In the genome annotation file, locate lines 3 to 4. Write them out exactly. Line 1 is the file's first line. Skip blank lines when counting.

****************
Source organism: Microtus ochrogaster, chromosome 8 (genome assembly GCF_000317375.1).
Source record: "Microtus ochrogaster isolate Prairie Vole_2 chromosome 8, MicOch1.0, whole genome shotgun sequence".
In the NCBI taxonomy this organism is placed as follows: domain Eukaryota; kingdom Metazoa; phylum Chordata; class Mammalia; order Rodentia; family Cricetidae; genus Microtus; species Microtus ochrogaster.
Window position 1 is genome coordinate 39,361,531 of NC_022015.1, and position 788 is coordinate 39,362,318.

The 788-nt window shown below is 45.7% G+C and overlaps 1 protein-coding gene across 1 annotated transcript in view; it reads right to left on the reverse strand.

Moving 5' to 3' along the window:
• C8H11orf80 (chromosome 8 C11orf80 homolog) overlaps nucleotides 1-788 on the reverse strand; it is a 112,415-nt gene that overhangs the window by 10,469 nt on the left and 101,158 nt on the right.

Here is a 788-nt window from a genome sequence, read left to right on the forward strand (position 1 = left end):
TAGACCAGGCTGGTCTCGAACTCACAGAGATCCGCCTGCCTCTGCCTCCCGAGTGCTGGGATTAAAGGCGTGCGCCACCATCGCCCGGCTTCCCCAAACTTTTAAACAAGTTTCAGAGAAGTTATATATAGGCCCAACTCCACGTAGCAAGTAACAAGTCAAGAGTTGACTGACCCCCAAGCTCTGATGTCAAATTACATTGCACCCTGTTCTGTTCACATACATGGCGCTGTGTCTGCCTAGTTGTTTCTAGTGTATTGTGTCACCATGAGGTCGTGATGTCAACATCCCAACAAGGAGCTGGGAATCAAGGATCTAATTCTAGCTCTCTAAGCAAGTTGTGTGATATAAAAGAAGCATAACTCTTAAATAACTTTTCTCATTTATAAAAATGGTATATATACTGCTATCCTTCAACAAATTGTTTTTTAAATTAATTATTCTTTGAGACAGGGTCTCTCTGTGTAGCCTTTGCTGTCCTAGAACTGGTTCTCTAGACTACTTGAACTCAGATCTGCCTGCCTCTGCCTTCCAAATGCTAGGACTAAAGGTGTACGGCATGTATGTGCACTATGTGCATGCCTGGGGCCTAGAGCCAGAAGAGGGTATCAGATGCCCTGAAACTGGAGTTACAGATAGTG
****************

In the NCBI taxonomy this organism is placed as follows: domain Eukaryota; kingdom Metazoa; phylum Chordata; class Mammalia; order Rodentia; family Cricetidae; genus Microtus; species Microtus ochrogaster.
Window position 1 is genome coordinate 39,361,531 of NC_022015.1, and position 788 is coordinate 39,362,318.